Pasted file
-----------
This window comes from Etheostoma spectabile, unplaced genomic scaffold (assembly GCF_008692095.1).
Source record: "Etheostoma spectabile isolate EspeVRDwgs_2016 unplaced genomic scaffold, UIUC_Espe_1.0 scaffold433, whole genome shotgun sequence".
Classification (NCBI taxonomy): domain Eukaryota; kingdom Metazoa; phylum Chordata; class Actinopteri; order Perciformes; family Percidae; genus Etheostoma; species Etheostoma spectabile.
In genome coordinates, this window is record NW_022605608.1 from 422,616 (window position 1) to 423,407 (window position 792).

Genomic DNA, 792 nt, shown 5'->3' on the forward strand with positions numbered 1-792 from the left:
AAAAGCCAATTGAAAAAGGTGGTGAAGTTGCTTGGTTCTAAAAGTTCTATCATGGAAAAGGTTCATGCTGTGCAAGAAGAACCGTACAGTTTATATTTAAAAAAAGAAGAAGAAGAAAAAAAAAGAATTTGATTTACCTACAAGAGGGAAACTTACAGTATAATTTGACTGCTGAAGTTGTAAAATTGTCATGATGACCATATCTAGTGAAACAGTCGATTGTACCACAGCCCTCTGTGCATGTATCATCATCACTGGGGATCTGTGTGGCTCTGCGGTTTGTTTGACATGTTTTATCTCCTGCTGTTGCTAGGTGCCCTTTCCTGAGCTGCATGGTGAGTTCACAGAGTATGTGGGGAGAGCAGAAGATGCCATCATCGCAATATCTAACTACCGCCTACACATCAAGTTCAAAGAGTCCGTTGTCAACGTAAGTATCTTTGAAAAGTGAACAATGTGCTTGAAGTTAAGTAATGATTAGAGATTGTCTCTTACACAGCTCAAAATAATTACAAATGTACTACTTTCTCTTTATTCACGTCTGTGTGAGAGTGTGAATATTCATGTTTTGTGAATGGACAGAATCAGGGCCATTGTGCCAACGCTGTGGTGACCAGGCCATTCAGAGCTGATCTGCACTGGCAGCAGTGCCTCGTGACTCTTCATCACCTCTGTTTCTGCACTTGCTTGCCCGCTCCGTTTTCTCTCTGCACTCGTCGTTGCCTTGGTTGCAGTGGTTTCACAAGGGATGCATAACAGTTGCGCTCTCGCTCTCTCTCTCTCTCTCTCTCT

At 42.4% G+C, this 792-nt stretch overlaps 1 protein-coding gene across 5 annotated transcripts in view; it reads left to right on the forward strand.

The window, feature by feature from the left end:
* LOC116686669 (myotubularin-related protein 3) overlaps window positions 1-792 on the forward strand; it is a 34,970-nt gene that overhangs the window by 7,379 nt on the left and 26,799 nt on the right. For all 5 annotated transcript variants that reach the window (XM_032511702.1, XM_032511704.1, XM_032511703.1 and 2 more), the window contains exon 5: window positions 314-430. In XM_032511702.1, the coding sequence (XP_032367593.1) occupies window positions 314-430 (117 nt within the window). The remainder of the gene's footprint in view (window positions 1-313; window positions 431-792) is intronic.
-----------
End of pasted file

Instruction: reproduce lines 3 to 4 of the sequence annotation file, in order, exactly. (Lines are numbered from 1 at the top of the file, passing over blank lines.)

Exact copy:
Classification (NCBI taxonomy): domain Eukaryota; kingdom Metazoa; phylum Chordata; class Actinopteri; order Perciformes; family Percidae; genus Etheostoma; species Etheostoma spectabile.
In genome coordinates, this window is record NW_022605608.1 from 422,616 (window position 1) to 423,407 (window position 792).